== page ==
Fuel Economy Tip – Keep Your Tailgate Up

Today’s tip will probably come as a surprise to most of you, but will be especially useful for those of you who drive trucks.

Driving with your tailgate down doesn’t help you save gas.

I’ll be the first to admit, I bought into the notion that by having your truck’s tailgate down while you’re driving down the road (especially the highway) you would greatly increase your truck’s fuel economy. Apparently that just isn’t true.

According to several sites (Ask Yahoo! for example) state that you get roughly the same gas mileage driving with your tailgate up as you do when your tailgate is down.

According to the Ask Yahoo! article, this is the reason why:

“When the tailgate is raised, a “separated bubble” of stagnant air is formed in the bed of the pickup. Wind tends to swoosh over this bubble as though it were part of the truck. Lower the tailgate, and the bubble disappears, which leads to increased wind resistance.”

So, get rid of that net you used to replace your tailgate and go ahead and drive around with your tailgate up!

Comments

  1. good info, and had always wondered about that… well wondered about it to the extend that I never looked it up.

  2. Thanks, I’m glad I was able to finally post something you agree with!! 🙂

  3. The Myth Busters prooved that tailgate up gets the best mileage.

  4. This is great info. Not only did Mythbusters prove it, but so did the car guys years ago… and they both are MIT grads. Another important concern in the tailgate issue is that people look like tools when they do that. Even no tailgate is worse than a tailgate (sorry Pre-runner dudes)because the aerodynamics are very specific to the design.

    I know it seems silly to discuss the aerodynamics of trucks… but I am on my fifth different type of truck and so am always up for learning

  5. Glad to hear I could help you out. I was actually really surprised when I came across this information.

  6. I have researched this and I will admit that it is true to keep the tailgate up. But I would like someone to explain this. The times i did drive I would either keep the tailgate on or off (not down, off). Doing this would be the same thing as it down. But I really feel a difference. With it off, I can feel better acceleration and dips on the highway which i use every single day are smoother ( maybe less downforce). The speed also stays steady as well. With the tailgate on and I let the gas pedal go I slows down faster but with the tailgate off and release the gas pedal it doesn’t slow down as quickly. I notice these changes, when I’m usually going anywhere from 65 to 80 MPH.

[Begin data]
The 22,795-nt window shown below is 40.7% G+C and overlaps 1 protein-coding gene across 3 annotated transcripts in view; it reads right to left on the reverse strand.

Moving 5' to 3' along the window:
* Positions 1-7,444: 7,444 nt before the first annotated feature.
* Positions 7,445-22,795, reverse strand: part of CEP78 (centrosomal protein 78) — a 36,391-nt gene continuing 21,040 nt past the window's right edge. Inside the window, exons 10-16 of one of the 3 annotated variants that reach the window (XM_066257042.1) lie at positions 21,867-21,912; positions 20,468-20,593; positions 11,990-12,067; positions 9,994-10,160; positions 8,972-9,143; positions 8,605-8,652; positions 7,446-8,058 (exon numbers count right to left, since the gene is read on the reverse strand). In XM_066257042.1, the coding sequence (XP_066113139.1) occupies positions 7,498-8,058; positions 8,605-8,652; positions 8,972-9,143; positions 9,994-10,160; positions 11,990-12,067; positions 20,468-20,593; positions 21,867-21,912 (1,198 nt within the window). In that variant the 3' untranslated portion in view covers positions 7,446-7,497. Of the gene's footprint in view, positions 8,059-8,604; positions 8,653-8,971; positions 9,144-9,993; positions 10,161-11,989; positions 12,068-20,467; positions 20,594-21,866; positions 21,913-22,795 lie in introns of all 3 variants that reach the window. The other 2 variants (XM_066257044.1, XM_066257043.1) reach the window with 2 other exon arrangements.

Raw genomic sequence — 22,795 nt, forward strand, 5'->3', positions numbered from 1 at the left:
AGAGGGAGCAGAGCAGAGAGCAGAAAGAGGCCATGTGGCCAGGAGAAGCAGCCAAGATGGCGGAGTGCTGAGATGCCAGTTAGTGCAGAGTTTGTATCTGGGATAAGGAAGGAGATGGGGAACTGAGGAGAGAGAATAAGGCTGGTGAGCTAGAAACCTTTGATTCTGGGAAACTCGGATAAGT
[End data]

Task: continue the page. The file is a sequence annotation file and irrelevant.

I have a 2000 Chevrolet Silverado 1500

  7. Travis, you have a vivid imagination. I’m sure you ‘feel’ better with the gate off but the data does not support your perception. I think the answer to your questions would be better answered by a psychologist than a fluid dynamics expert.

    If you want the full reasons see Society of Automotive Engineers: 2004-01-1146
    Pickup Truck Aerodynamics – Keep Your Tailgate Up
    SAE Technical Papers
    Document Number: SP-1874
    Title: Vehicle Aerodynamics 2004

    If you really want to reduce drag, add a cover to the bed. See:
    http://www.reubengathright.com/putruck20report.pdf

  8. your hyper link to the reubengathright.com/putruck20report.pdf does not take you any where,…. I would love to read reports on the aero-d tests on this subject,… tail gates,..

  9. I just want to thank all the people that helped the totally retarded insane rednecks of the world become better learnid about this. Thank you god.

  10. While its probably true, I have a tonneu cover over my 1979 Elcamino
    and even at 45 to 50 mph I notice the tarp being pushed down hard by
    the air flow. It just seems as though if the tailgate were down the air
    could simply exit the rear of the vehicle instaed of bouncing off the
    tarp.

    ???

  11. ngz – thanks for the comment. To be perfectly honest, I can’t give you much of a scientific explanation, however, I’ve noticed that when I drive my father’s Ford F-150 with the tailgate down, the big rubber mat in the back tends to fly around, much less so than when the tailgate is up. I don’t know if that means there’s more air turbulence or not, just my observation…

  12. This can’t be universal. I recall a specific example of a friend installing a mesh in place of the tailgate in an old (at the time) truck in the late 80’s. His top speed going up a relatively steep grade with a 45 mph speed limit was higher without the tailgate. It seems like in his case at least he was getting less drag with the tailgate out.

  13. DO THE TEST CORRECTLY WITH THE TAILGATE “OFF”. I KNOW NO ONE THAT PUTS THE TAILGATE DOWN TO SAVE GAS. THEY ALL TAKE IT COMPLETELY OFF, THUS ELIMINATING THE DOWN FORCE THEY ARE SPEAKING OF. I.E. WEBBED TAILGATE REPLACEMENTS.

    DO THE TEST AGAIN. I KNOW ZERO PEOPLE THAT LEAVE THE TAILGATE DOWN TO SAVE GAS. I KNOW MANY THAT TAKE IT COMPLETELY OFF AND REPLACE IT W/ A WEBBED TAILGATE. AGAIN, THIS ELIMINATES THE DOWN FORCE THAT WAS FOCUSED ON. THIS TEST WAS FLAWED.